By Helen M. Ryan
"A leader is best when people barely know he exists, when his work is done, his aim fulfilled, they will say: we did it ourselves." —Lao Tzu
Years ago, a general assumption in the fitness world was that the sign of a “good” instructor was boasting a high number of people who “drop” out of your classes during the hour. The more people walked out because of the workout’s difficulty, the better you were as an instructor (because you were fit!).
What were we thinking?
Since my return to teaching group exercise classes nine years ago, I have learned that being a good instructor is easy, but being a great instructor is much harder. And it doesn’t matter how many students drop out of your class. If anything, you want them to finish strong and come back to the next class for more!
Going from good to great
There are many ways you can go from good to great, and while you may not always be “the best instructor they ever had”, you can be the best that you can be and make a difference. As a great instructor, you have important roles and responsibilities:
- You are a leader, coach, and cheerleader.
- You read the people in your classes and adjust your workouts according to the mood and energy of the group.
- You balance giving students a good, solid workout that builds up their fitness, not tear it down.
- You constantly educate yourself and your class participants, arming them with new tools for success each and every time they walk out of the room.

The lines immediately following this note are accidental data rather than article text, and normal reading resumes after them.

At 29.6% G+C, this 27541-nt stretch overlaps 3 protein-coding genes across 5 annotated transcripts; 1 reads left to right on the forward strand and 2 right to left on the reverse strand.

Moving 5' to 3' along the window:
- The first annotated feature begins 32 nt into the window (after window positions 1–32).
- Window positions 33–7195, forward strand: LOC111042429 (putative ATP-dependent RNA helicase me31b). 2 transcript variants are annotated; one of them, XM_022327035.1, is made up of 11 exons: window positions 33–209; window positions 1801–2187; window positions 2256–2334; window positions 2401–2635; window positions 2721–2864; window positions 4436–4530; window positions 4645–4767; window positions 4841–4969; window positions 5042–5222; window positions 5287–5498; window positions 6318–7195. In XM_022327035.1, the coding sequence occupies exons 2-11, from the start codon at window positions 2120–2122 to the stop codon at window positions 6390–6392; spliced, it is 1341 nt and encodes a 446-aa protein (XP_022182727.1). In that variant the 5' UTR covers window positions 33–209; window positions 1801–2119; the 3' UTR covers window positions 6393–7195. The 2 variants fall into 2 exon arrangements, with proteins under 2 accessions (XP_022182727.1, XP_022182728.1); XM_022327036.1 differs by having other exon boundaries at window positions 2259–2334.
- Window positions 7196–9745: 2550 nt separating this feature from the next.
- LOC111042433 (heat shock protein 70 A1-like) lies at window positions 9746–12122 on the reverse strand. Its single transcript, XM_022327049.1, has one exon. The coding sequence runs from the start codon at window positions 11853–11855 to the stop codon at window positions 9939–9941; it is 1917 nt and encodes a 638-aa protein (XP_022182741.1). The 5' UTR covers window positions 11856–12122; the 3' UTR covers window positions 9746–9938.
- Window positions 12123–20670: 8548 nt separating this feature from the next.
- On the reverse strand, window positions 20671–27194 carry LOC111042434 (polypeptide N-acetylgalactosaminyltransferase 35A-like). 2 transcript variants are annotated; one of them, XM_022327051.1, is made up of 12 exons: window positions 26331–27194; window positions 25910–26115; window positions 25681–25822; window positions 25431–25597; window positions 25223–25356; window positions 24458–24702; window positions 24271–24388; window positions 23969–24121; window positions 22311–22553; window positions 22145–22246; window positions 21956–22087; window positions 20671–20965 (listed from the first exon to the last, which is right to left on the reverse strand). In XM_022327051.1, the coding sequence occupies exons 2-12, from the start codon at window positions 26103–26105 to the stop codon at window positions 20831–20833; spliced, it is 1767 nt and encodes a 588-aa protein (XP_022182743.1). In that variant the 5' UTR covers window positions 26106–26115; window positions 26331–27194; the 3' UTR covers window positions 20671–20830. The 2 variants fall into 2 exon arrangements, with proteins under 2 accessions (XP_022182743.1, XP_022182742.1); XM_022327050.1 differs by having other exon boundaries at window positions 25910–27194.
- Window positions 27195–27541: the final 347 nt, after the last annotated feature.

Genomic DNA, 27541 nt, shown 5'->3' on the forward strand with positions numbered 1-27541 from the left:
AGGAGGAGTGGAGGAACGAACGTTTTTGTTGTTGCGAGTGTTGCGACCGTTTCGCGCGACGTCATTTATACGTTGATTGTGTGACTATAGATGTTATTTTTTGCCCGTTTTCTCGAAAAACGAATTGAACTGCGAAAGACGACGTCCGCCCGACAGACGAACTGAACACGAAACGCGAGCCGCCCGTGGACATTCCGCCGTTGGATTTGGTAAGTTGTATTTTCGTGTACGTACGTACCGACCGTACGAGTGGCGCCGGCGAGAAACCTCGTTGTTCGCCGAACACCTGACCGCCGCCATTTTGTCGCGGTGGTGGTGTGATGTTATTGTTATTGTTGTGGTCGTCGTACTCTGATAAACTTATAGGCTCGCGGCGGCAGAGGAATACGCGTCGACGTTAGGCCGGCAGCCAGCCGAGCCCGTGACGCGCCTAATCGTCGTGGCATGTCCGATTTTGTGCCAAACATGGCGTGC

- You strive to be the “best hour of their day” no matter how you are personally feeling. They showed up to your class, so they deserve your focus, attention and passion.
- You set the bar in terms of work effort, but you also let your students see your human side (“Did you eat too much candy this weekend? Me too!”, “Whoa, that was hard, but we did it!”).
- You empower them to feel successful, rewarding their efforts with genuine compliments and reminding them that they don’t have to be perfect all the time. Trying is good enough.
- You help them feel okay and remind them that sometimes it’s perfectly fine to go a little easier in class. As long as they show up, they are a success in your book.
- You care about your students, their lives and their goals.
Most of us are in this business for one reason: we want to help make a difference, and we are passionate about what we do. While there are a few instructors in it for, as Lady Gaga would say, “the applause,” those instructors are flashes in the pan—here one day, gone the next, onward to the next round of applause somewhere else. Unlike days past, I now aim to keep people in my classes, not drop them in the first 20 minutes. I want someone to leave a class feeling confident and strong, not feeling that they “could never do” what I am doing in class. I am their coach, their guide and their cheerleader, but not their ruler.
Ultimately, I want class participants to know that they succeeded on their own.
“We did it ourselves!” Yes indeed. You did.